Pope Francis arrived yesterday in Kinshasa, Democratic Republic of Congo today, for a four-day visit as a “pilgrim of reconciliation and peace”, seeking to bring comfort and hope to a bruised population.
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Speaking to an audience of political, religious and civil leaders, Felix Tshisekedi, President of DRC, expanded on the three principal challenges facing the DRC today: fighting terrorist attacks designed to fragment the country; economic development to create a more equitable society, and protecting the environment and DRC’s rich biodiversity.
Conflict and insecurity created by “armed groups and foreign powers greedy for the minerals in DRC’s earth with the direct and cowardly support of our neighbouring country, Rwanda” is the first and greatest challenge for the government, said the President.
The international community is “complicit” in the conflict, continued President Tshisekedi, because of its “inaction and silence”. Over the last thirty years, “more than 10 million people have already been atrociously killed. Innocent women, even pregnant ones, are raped and disembowelled. Young people and children have had their throats slit, families, old people and children have been condemned to defy fatigue and exhaustion to wander from their homes in search of peace because of the abuses committed by these terrorists in the service of foreign interests.”, he said.
Echoing the President’s words, Pope Francis declared that the DRC was under “continual repetition of violent attacks” which the international community has “almost resigned itself” to. Condemning the “forgotten genocide” which is taking place in the East of the country, Pope Francis said “We need to know what is going on here, that the peace processes which I fully encourage, are supported by actions, and commitments are kept.”.
The DRC is an “immense country full of life” yet continues to be “tormented by war” suffering conflict and forced migration within its borders” and from “terrible forms of exploitation, unworthy of man and creation”. He warned against those who seek to “keep the country in violence in order to exploit it and do shameful business”, which only leads to “death and misery”. DRC battles, said the Pope, to retain its territorial integrity against attempts to break up the country.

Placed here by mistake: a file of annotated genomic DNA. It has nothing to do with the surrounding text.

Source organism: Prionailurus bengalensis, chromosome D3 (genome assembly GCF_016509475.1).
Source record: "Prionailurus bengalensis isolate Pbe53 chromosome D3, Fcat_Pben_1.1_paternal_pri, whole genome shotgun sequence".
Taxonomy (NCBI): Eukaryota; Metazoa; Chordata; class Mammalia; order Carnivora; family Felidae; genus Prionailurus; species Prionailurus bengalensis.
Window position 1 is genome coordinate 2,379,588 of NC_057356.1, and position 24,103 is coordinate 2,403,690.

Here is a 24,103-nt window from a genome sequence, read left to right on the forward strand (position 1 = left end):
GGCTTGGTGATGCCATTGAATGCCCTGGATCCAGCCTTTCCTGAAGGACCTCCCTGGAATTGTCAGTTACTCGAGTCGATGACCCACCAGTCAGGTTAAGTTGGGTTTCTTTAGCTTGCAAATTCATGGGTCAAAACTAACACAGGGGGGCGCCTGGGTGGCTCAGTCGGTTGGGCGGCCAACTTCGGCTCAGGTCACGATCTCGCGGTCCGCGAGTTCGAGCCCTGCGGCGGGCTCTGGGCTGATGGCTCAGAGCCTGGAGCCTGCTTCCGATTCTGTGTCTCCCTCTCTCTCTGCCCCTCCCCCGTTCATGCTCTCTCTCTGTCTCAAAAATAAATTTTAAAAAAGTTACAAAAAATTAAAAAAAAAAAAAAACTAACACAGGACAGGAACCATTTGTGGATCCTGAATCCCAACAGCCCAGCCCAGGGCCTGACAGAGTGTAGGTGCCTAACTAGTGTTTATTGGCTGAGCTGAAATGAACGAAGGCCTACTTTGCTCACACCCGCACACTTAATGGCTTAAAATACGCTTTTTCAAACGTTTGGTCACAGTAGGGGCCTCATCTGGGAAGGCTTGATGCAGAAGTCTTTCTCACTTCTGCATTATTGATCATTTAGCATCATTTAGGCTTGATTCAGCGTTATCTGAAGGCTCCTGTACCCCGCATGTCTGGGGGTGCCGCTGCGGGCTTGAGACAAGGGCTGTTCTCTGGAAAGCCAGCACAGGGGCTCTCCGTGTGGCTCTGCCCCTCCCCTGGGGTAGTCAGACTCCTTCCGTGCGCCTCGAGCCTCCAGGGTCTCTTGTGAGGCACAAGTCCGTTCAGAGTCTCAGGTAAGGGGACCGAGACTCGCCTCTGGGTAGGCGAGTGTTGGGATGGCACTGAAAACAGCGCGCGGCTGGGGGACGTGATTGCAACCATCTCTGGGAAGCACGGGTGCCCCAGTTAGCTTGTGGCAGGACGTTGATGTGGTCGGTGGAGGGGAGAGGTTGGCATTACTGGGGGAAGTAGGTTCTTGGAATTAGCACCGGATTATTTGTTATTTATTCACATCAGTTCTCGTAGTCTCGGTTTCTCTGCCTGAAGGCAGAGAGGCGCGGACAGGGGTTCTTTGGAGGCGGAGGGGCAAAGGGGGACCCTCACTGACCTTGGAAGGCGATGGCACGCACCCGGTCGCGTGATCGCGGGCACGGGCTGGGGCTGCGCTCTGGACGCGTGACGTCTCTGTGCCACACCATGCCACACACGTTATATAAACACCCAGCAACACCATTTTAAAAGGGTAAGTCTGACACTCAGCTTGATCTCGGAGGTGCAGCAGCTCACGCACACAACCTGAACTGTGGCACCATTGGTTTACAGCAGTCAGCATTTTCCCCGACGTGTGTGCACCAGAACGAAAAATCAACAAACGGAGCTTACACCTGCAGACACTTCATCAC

Pope Francis said it was “tragic” that the African continent still suffers from various forms of exploitation. “Economic colonialism has followed political colonialism”. DRC has been “amply plundered” and has not been able to profit enough from its immense resources. “Get your hands off the Democratic Republic of Congo, get your hands off Africa! Stop choking Africa: it is not a mine to be exploited or a land to be devalued. Let Africa be the protagonist of its own destiny”, he continued, adding that DRC and Africa deserves to be “respected and listened to”, become more valued internationally, and “have more weight and representation amongst nations”.
The President applauded the Catholic Church for its long-standing work to provide education and health services in DRC. Although the DRC is constitutionally a secular state, the President said that the lives of Congolese people remain deeply linked to religious convictions, and the lives of families are based largely on religious values, hospitality being a core trait. Approximately 45 million, or fifty-two per cent of the population of DRC is Catholic. Pope Francis continues his visit to the Democratic Republic of Congo today, Wednesday, with the celebration of the Holy Mass at Ndola airport, where up to one million Congolese are expected to attend.
Distributed by APO Group on behalf of Presidency of the Democratic Republic of the Congo.
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